Admittedly, Upper Canada was thinly settled—hardly more than 50,000 immigrants from Britain and former American Loyalists—and the entire British garrison for Canada counted no more than 5,600 Regular British infantry. Even so, there was a severe political disconnect between declaring war in defense of “Free Trade and Sailors’ Rights” but then launching a land invasion of Canada.

“If you have a field to defend in Georgia,” asked Josiah Quincy, “it would be very strange to put up a fence in Massachusetts. And yet how does this differ from invading Canada, for the purpose of defending our maritime rights?” That is, supposing such an invasion was even practicable. And it certainly gave no cheer to Republican hearts when Albert Gallatin announced that the war should be financed by excise taxes—exactly the hated taxes that had triggered the Whiskey Rebellion and which Jefferson had eliminated.

As it was, Canada turned out to be a more difficult nut to crack than anyone had imagined. Madison’s secretary of war, William Eustis, drew up a comprehensive plan for invading Canada, with three separate forces crossing over into Upper Canada from Ft. Detroit, into the Niagara Peninsula, and into Lower Canada from Plattsburg, New York, to capture Montreal. 

Learn more about John Jay’s treaty.

Things Didn’t Go According to the Plan

It fizzled ingloriously. The creaking commander of the invasion of Upper Canada, William Hull, had last commanded troops in action in 1779. He managed briefly to get across the Detroit River in July 1812, only to lose heart after several small-scale skirmishes and retreated to Ft. Detroit, where he was besieged by British regulars under Major General Isaac Brock and finally surrendered to Brock on August 16 without firing a shot in resistance.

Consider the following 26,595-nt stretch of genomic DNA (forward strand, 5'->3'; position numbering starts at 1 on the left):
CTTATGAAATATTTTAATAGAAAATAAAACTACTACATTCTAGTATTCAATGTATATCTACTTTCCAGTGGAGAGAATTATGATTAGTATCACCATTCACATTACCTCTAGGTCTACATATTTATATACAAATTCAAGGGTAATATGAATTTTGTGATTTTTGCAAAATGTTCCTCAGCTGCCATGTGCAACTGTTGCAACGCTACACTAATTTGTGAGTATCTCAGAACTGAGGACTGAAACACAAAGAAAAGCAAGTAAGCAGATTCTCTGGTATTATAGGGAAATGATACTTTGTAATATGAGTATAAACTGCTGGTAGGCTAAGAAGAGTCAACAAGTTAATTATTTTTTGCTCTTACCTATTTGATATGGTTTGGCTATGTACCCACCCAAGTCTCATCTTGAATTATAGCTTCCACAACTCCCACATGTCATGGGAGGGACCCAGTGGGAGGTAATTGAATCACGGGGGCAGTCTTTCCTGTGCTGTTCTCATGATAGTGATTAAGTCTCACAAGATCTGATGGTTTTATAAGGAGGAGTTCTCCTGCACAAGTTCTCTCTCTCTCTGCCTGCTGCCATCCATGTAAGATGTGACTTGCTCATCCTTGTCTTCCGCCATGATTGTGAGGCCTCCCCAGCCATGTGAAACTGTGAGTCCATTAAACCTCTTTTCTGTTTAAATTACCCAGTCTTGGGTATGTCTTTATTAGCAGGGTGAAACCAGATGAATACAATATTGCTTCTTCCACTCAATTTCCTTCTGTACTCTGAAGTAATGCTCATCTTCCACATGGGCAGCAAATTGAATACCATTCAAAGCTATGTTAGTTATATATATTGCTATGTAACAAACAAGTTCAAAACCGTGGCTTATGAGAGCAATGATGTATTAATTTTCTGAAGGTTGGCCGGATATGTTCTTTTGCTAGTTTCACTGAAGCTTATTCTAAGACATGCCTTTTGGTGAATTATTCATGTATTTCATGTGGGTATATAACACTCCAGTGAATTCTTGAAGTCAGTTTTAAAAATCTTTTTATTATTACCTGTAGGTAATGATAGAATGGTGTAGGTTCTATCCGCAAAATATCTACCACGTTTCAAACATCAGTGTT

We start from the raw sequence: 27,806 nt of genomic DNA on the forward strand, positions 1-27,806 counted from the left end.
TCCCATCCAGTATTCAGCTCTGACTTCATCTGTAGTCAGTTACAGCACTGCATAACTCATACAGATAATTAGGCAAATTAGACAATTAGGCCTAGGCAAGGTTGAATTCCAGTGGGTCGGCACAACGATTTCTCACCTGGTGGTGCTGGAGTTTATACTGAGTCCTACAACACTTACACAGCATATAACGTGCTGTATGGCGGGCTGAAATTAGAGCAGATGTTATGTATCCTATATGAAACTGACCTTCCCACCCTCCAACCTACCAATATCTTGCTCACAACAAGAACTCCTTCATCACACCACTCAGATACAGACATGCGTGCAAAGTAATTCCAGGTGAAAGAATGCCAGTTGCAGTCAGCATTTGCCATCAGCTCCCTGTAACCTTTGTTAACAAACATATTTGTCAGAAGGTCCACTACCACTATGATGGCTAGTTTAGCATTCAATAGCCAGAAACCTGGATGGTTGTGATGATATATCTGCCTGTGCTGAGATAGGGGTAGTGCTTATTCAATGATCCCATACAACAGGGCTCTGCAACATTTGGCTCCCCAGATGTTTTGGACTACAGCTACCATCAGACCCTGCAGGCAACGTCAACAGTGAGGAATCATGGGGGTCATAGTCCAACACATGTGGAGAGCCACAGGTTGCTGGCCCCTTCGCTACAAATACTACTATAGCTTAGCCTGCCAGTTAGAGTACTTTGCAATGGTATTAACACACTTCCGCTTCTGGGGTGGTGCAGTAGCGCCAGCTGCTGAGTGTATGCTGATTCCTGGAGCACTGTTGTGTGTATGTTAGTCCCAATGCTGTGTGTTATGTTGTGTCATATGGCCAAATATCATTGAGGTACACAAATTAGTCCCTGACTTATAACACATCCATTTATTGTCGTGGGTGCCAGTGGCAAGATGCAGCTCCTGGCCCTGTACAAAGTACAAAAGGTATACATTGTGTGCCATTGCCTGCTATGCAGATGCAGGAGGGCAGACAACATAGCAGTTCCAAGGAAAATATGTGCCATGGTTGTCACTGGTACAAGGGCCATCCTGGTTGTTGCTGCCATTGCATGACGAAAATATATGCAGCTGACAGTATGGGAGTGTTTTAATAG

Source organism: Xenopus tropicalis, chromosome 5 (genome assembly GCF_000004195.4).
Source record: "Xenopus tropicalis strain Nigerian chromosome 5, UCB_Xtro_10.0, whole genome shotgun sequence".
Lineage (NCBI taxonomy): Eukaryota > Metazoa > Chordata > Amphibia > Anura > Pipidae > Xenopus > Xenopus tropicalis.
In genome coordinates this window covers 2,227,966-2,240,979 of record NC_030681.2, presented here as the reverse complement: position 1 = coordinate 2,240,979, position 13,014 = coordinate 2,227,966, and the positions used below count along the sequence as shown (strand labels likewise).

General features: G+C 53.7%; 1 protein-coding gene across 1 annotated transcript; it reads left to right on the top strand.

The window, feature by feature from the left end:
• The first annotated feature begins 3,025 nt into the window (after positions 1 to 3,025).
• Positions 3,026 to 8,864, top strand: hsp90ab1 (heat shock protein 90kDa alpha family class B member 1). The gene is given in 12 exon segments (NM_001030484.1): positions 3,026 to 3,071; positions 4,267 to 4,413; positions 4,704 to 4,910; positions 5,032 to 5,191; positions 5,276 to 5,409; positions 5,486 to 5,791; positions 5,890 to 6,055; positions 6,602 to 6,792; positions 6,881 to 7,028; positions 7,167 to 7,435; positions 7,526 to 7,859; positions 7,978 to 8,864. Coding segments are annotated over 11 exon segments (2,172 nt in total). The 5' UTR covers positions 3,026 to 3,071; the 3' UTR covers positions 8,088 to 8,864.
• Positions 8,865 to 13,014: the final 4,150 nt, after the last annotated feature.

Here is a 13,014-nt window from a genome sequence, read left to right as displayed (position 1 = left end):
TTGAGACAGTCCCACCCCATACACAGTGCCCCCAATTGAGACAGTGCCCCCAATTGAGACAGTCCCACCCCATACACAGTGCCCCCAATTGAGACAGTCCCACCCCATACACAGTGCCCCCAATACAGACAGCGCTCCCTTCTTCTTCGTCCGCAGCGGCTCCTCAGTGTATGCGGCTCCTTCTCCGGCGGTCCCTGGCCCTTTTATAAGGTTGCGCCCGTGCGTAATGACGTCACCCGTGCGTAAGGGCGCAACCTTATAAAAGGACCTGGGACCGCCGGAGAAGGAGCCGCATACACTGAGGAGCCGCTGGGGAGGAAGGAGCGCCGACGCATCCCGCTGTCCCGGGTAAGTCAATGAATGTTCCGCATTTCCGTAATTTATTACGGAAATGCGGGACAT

The invasion of the Niagara peninsula got underway in October but met with a bloody nose at the Battle of Queenston Heights. After that, it degenerated into quarrels over seniority between the titular American commander, Stephen van Rensselaer of the New York militia, and Alexander Smyth, a regular army brigadier-general who refused to take orders from a mere militiaman. 

The invasion of Lower Canada went the same dismal way. Jefferson’s former secretary of war, 62-year-old Henry Dearborn, the U.S. Army’s senior major-general, lurched not toward Montreal but across Lake Ontario to attack York, now modern-day Toronto, the capital of Upper Canada, in April 1813. 

The militia got out of hand and burned the public buildings there to no particular purpose, and then a month later, abandoned it. Prostrated by typhoid fever, Dearborn resigned his commission in July.

Common Questions about America’s Military Crises in 1811

Q: How did the clash between the American frigate, President, and the British ship, Little Belt, occur?

When the President’s captain mistook the Little Belt for another ship called the Guerrierre and challenged it, the battle ended with victory for America. However, it was simultaneously a step toward one of America’s military crises.

Q: How was Madison pressured into war with Great Britain?

When the Republican congressional caucus met to decide the next Republican nominee for the presidency, Madison was told that his nomination depended on declaring a war against Great Britain. Thus one of America’s military crises in 1811 commenced.

Q: What was the plan for the American invasion of Canada?

Attempting to address one of America’s military crises, three forces would be sent into Canadian territory. One would focus on Upper Canada, another on the Niagara peninsula, and one on Lower Canada. All three failed to go according to plan.